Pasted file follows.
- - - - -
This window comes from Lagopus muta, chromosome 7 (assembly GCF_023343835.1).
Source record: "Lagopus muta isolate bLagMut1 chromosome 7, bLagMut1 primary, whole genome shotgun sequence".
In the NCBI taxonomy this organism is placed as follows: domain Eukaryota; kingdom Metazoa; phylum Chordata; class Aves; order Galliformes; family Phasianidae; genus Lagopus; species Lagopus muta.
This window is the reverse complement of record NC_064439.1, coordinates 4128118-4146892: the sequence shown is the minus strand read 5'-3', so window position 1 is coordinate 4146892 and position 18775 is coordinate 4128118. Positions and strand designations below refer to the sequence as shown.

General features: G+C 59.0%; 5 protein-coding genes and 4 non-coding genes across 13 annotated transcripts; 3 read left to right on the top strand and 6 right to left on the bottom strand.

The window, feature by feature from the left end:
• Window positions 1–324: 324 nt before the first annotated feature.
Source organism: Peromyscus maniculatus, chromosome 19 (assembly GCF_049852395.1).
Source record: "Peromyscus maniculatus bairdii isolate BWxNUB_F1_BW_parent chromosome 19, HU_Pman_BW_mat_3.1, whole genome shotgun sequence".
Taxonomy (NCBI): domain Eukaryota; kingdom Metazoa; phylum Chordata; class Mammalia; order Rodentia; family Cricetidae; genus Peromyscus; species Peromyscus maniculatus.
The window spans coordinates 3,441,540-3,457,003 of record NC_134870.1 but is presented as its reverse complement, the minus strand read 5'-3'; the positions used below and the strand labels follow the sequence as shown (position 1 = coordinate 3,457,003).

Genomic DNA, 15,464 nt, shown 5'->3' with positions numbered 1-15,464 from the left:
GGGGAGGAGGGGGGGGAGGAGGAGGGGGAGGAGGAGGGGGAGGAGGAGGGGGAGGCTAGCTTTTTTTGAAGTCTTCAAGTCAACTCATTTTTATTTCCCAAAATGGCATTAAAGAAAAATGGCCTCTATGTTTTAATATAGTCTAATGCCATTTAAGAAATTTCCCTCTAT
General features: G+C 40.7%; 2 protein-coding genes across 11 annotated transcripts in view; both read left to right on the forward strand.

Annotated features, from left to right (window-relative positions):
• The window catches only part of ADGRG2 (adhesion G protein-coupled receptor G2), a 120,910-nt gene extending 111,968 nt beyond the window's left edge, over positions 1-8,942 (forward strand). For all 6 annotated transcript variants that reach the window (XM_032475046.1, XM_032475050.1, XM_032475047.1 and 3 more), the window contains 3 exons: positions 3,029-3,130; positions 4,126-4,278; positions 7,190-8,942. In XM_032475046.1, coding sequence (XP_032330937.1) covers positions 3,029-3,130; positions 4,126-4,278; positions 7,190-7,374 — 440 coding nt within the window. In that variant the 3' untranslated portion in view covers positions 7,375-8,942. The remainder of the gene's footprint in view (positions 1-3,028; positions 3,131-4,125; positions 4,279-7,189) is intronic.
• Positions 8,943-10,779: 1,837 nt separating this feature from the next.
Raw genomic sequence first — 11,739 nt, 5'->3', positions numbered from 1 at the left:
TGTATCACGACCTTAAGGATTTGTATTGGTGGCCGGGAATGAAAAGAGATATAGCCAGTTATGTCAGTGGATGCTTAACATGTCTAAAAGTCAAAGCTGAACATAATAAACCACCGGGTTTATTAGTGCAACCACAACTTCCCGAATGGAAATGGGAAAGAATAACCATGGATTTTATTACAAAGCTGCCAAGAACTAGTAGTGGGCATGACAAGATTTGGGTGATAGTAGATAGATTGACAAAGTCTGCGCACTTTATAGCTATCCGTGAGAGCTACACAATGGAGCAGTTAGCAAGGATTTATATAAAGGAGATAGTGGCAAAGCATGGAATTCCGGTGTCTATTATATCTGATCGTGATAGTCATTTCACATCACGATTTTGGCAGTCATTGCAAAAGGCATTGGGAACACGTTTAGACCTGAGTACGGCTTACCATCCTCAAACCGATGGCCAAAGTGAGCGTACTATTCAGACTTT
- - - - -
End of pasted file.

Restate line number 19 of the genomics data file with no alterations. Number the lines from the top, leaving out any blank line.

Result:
TGTATCACGACCTTAAGGATTTGTATTGGTGGCCGGGAATGAAAAGAGATATAGCCAGTTATGTCAGTGGATGCTTAACATGTCTAAAAGTCAAAGCTGAACATAATAAACCACCGGGTTTATTAGTGCAACCACAACTTCCCGAATGGAAATGGGAAAGAATAACCATGGATTTTATTACAAAGCTGCCAAGAACTAGTAGTGGGCATGACAAGATTTGGGTGATAGTAGATAGATTGACAAAGTCTGCGCACTTTATAGCTATCCGTGAGAGCTACACAATGGAGCAGTTAGCAAGGATTTATATAAAGGAGATAGTGGCAAAGCATGGAATTCCGGTGTCTATTATATCTGATCGTGATAGTCATTTCACATCACGATTTTGGCAGTCATTGCAAAAGGCATTGGGAACACGTTTAGACCTGAGTACGGCTTACCATCCTCAAACCGATGGCCAAAGTGAGCGTACTATTCAGACTTT